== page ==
Don’t tell me the R’s aren’t blowing an opportunity.  Polls last summer had 70% of people saying we were going the wrong direction, 80% of R’s eager to vote while Dems were 30%.  This was a banner year coming.  Well, A Funny Thing Happened On The Way To The Forum.  Trump came along and won the nomination.  He should be 20 points ahead of uninspiring Hillary right now, but the two are in a dead heat.  Trump won Nebraska easily the week after Indiana when he was the only candidate still in the race—with 61%.  His win in Indiana, the 41st contest, was the first majority win in one of the 26 red states.  People are having trouble lining up behind him.  He insults Hispanics and other people of color, a weird situation for the party of Lincoln.  He’s about a 75% conservative which will leave the base disgusted at having to once again vote for a half-liberal.  The one this year is from NY.  Last one was from MA, right?  Well, not to fear, on the last day of the primary he won with 67-72% of most states, and even got 81% of NJ.  He might still win, and that is our hope.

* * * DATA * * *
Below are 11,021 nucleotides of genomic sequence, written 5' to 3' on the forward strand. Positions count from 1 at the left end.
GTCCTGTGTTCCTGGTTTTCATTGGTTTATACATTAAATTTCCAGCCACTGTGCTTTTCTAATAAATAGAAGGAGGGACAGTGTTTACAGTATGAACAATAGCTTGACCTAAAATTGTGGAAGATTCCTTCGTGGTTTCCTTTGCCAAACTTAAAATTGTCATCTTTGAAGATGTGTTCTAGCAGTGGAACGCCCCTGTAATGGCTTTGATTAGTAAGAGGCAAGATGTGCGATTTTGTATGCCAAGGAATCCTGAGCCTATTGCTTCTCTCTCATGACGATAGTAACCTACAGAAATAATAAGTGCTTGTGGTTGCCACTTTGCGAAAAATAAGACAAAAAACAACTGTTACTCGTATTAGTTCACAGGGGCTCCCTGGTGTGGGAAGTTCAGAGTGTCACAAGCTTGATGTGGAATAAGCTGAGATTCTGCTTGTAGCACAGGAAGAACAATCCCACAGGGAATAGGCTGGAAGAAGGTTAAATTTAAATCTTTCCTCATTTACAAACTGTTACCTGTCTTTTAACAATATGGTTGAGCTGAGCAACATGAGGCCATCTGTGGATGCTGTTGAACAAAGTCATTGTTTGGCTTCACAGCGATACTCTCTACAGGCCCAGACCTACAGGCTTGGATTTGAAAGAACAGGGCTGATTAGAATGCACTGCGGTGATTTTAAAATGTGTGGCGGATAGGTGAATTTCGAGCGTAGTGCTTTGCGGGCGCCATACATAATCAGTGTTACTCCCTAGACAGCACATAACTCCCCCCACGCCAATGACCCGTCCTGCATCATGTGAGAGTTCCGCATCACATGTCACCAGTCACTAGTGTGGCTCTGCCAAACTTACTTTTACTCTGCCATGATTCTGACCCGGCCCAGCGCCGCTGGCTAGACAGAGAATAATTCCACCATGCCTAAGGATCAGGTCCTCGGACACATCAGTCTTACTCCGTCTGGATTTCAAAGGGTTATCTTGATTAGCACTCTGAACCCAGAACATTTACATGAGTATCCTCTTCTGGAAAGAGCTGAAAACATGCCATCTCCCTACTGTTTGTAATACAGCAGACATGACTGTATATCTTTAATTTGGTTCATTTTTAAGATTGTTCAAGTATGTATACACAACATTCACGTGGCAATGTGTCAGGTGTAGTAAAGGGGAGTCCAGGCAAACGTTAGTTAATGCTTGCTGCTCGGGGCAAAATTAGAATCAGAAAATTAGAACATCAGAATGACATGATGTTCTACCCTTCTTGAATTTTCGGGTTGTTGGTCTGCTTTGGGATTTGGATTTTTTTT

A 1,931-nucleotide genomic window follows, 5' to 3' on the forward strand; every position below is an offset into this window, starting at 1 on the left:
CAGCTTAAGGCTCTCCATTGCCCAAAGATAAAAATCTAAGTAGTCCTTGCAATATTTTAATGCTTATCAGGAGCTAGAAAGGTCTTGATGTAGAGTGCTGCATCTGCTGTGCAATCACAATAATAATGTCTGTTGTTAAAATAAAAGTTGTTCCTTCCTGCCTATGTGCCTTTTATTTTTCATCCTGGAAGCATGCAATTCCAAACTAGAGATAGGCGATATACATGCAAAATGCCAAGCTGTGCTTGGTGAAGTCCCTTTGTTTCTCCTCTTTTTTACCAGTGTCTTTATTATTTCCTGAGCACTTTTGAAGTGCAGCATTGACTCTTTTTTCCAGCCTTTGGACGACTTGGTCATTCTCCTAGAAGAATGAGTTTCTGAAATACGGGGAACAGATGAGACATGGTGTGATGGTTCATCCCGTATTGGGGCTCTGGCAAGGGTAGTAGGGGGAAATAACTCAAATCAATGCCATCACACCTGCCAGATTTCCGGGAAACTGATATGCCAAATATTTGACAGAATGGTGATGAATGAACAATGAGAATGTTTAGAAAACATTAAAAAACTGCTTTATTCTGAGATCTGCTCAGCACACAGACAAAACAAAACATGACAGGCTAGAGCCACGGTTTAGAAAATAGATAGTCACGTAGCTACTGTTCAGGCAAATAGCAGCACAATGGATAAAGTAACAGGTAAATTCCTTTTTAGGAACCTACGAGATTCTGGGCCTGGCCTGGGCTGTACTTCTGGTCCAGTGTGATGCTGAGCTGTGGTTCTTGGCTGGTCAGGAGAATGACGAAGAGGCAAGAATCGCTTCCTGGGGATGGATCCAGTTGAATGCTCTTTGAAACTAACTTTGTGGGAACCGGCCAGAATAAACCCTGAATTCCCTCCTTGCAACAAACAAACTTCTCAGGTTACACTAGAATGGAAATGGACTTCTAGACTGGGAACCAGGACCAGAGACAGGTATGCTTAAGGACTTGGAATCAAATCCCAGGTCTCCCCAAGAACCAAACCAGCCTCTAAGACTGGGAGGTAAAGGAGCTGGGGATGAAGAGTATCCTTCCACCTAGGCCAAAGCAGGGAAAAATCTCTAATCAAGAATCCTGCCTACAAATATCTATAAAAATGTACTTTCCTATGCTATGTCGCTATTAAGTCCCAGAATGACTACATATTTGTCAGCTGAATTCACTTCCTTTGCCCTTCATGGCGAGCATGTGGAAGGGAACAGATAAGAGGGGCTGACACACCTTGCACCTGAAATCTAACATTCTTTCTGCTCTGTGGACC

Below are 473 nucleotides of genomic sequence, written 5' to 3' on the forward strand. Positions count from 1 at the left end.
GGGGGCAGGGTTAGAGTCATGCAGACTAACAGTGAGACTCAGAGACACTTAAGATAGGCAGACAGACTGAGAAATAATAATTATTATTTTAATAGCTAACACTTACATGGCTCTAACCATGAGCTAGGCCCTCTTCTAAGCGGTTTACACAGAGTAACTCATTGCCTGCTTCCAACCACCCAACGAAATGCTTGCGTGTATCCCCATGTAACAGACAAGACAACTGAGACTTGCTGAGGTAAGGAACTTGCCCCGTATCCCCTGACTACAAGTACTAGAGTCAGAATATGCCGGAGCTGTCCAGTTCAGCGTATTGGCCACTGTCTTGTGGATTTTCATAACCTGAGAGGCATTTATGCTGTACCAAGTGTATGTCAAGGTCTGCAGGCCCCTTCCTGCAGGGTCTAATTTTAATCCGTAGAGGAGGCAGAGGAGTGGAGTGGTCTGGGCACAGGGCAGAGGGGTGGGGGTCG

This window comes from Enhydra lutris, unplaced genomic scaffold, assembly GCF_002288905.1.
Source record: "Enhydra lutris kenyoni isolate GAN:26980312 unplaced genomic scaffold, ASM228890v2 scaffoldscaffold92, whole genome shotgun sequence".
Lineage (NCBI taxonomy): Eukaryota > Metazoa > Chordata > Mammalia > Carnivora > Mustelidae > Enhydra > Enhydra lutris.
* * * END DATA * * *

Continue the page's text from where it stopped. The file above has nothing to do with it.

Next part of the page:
But I want to make a prediction.  If Trump loses in Nov., all hell is going to break out with the postmortems.  How in the dickens did we lose in a year that was supposed to be an Obama fatigue slam dunk?  It will show a party with fleeing Hispanics just like blacks fled in the late 60’s.  It will show deep divisions over the issue of free trade/free enterprise. It will show a party split over whether USA should ever go to war again in places like Iraq and Afghanistan, and our enemies will surely take advantage of coward Democrats.  People will shrug and say, so just what does the Republican party now stand for anyway? And you will hear this all over the media.